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Istanbul Conference on Afghanistan: A Feeble Attempt at a Regional Solution

Smruti S. Pattanaik is Research Fellow at the Manohar Parrikar Institute for Defence Studies and Analyses, New Delhi. Click here for detailed profile
Dr. Arvind Gupta was Director General at the Institute for Defence Studies and Analyses, New Delhi. Click here for detailed profile
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  • November 04, 2011

    The international conference on Afghanistan held in Istanbul on November 2, 2011 was meant to be a conference of regional countries having a stake in security, economic development and stability of Afghanistan and of the region. It was first in the series of conferences planned for the next few months. Another conference will be held in Bonn on December 5, 2011 and one in Chicago in May 2012.

    The Istanbul Conference was preceded by two preparatory meetings. One was held in Oslo in September and another in Kabul in October. 29 countries including the US and European countries participated in the conference. A joint declaration was adopted. The next meeting is scheduled to take place at Bonn which is likely to build upon the issues outlined in Istanbul. The participating countries are expected to announce specific pledges to help Afghanistan as transition is made to a situation when Afghan forces will take responsibility for the security of the country by 2014.

    The effort at the conference and in the preparatory meetings was to explore how regional counties can cooperate in securing stability and security in Afghanistan. For a change, the US and NATO counties were in the background. The joint declaration was singed by 12 countries - Afghanistan and its immediate neighbours, India, China, Turkey, Russia, Iran, Pakistan, Kazakhstan, Kyrgyzstan, Turkmenistan, the United Arab Emirates, and the Kingdom of Saudi Arabia.

    Security issues will remain at the heart of any effort to stabilise Afghanistan. Recognising this reality, President Karzai in his address appealed to Pakistan to cooperate in Afghanistan’s reconciliation process with Taliban. His remarks were significant as the top leadership of Taliban with whom Afghanistan is seeking reconciliation resides in Pakistan although Pakistan denies this. Among the principles adopted in the Istanbul Conference were non-interference, respect for Afghanistan’s sovereignty, unity and territorial integrity, and support for an Afghan-led, Afghan-owned and Afghan-driven reconciliation process. Nothing concrete was achieved by way of setting up regional security architecture in the joint declaration. The original Istanbul draft that intended to establish a contact group was shelved at the last minute because of opposition from some countries. Pakistan foreign Minister had argued during her speech that existing regional mechanisms can be used to resolve the Afghan problem and a new mechanism was unnecessary.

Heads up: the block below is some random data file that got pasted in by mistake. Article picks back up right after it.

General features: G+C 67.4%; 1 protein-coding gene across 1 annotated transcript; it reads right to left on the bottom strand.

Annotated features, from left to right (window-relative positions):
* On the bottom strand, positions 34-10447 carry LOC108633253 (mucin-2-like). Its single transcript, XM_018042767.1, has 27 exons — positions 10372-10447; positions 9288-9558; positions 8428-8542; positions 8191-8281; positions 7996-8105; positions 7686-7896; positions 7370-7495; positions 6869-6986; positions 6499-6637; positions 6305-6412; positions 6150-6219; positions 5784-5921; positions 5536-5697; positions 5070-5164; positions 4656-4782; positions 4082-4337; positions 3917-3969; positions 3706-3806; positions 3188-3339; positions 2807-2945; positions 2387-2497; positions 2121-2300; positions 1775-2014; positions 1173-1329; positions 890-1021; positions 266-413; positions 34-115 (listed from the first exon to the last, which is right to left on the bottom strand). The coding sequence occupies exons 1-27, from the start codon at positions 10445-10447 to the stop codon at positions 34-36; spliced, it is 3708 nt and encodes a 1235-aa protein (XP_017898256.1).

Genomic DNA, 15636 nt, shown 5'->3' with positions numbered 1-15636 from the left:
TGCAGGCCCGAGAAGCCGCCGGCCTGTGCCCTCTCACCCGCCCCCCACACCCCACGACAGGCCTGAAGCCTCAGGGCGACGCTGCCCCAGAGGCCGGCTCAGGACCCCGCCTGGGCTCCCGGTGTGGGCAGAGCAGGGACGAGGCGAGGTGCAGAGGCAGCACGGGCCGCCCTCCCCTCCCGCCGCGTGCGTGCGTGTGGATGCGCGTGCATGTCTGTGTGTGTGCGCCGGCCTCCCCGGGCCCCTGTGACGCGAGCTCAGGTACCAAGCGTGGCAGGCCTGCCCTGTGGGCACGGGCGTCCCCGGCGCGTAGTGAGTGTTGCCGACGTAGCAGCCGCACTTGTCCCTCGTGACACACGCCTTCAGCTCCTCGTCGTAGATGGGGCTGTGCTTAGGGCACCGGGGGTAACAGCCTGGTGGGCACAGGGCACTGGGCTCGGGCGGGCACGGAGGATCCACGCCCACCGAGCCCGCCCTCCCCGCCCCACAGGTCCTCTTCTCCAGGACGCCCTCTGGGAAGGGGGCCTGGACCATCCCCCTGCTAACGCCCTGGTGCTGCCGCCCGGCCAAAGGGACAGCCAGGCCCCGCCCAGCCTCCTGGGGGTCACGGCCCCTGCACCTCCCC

The centre piece of the outcome of the Conference was the integrated economic development of Afghanistan around the focal idea of a New Silk Road that has been put forward by Afghanistan. The new project envisages railway lines to connect Afghanistan with the existing rail networks of Central Asia and Iran. The Joint Declaration also mentions TAPI (Turkmenistan, Afghanistan, Pakistan and India) and CASA-1000 project (Central Asia and South Asia Regional Energy and Trade project). Infrastructure would be developed around the main ports of the region with a view to providing Afghanistan with access to the sea. Afghanistan sees itself as a land bridge in the ‘Heart of Asia’ that would connect it with South Asia, West Asia and Central Asia. The New Silk route proposes integrated trade and transportation network. A number of Confidence Building Measures (CBM) in the political and security field were announced. Need for greater economic cooperation, infrastructure construction, developing health and education sector, enhancing cultural relations etc were also discussed.